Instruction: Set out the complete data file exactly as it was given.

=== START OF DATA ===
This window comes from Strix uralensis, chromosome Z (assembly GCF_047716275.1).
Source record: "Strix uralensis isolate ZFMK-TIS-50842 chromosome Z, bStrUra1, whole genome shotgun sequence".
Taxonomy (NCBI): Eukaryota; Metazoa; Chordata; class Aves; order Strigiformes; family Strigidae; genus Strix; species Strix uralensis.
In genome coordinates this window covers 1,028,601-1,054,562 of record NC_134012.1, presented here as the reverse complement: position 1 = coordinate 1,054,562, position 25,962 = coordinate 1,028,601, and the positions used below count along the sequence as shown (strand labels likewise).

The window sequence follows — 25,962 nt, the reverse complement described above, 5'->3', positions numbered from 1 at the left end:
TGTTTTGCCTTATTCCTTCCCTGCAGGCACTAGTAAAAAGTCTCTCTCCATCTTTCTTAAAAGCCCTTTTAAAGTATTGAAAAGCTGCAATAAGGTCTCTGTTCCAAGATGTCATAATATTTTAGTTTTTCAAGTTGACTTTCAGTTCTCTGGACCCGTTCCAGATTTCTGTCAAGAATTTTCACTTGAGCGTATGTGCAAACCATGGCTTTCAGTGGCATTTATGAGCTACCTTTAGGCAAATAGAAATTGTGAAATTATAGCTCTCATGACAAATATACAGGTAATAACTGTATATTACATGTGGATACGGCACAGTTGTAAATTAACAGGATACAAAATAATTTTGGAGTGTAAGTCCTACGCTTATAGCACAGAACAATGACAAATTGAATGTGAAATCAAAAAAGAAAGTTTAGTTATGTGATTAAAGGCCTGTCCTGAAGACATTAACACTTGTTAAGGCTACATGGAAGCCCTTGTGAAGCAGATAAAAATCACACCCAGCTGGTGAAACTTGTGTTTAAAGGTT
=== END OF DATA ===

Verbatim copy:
This window comes from Strix uralensis, chromosome Z (assembly GCF_047716275.1).
Source record: "Strix uralensis isolate ZFMK-TIS-50842 chromosome Z, bStrUra1, whole genome shotgun sequence".
Taxonomy (NCBI): Eukaryota; Metazoa; Chordata; class Aves; order Strigiformes; family Strigidae; genus Strix; species Strix uralensis.
In genome coordinates this window covers 1,028,601-1,054,562 of record NC_134012.1, presented here as the reverse complement: position 1 = coordinate 1,054,562, position 25,962 = coordinate 1,028,601, and the positions used below count along the sequence as shown (strand labels likewise).

The window sequence follows — 25,962 nt, the reverse complement described above, 5'->3', positions numbered from 1 at the left end:
TGTTTTGCCTTATTCCTTCCCTGCAGGCACTAGTAAAAAGTCTCTCTCCATCTTTCTTAAAAGCCCTTTTAAAGTATTGAAAAGCTGCAATAAGGTCTCTGTTCCAAGATGTCATAATATTTTAGTTTTTCAAGTTGACTTTCAGTTCTCTGGACCCGTTCCAGATTTCTGTCAAGAATTTTCACTTGAGCGTATGTGCAAACCATGGCTTTCAGTGGCATTTATGAGCTACCTTTAGGCAAATAGAAATTGTGAAATTATAGCTCTCATGACAAATATACAGGTAATAACTGTATATTACATGTGGATACGGCACAGTTGTAAATTAACAGGATACAAAATAATTTTGGAGTGTAAGTCCTACGCTTATAGCACAGAACAATGACAAATTGAATGTGAAATCAAAAAAGAAAGTTTAGTTATGTGATTAAAGGCCTGTCCTGAAGACATTAACACTTGTTAAGGCTACATGGAAGCCCTTGTGAAGCAGATAAAAATCACACCCAGCTGGTGAAACTTGTGTTTAAAGGTT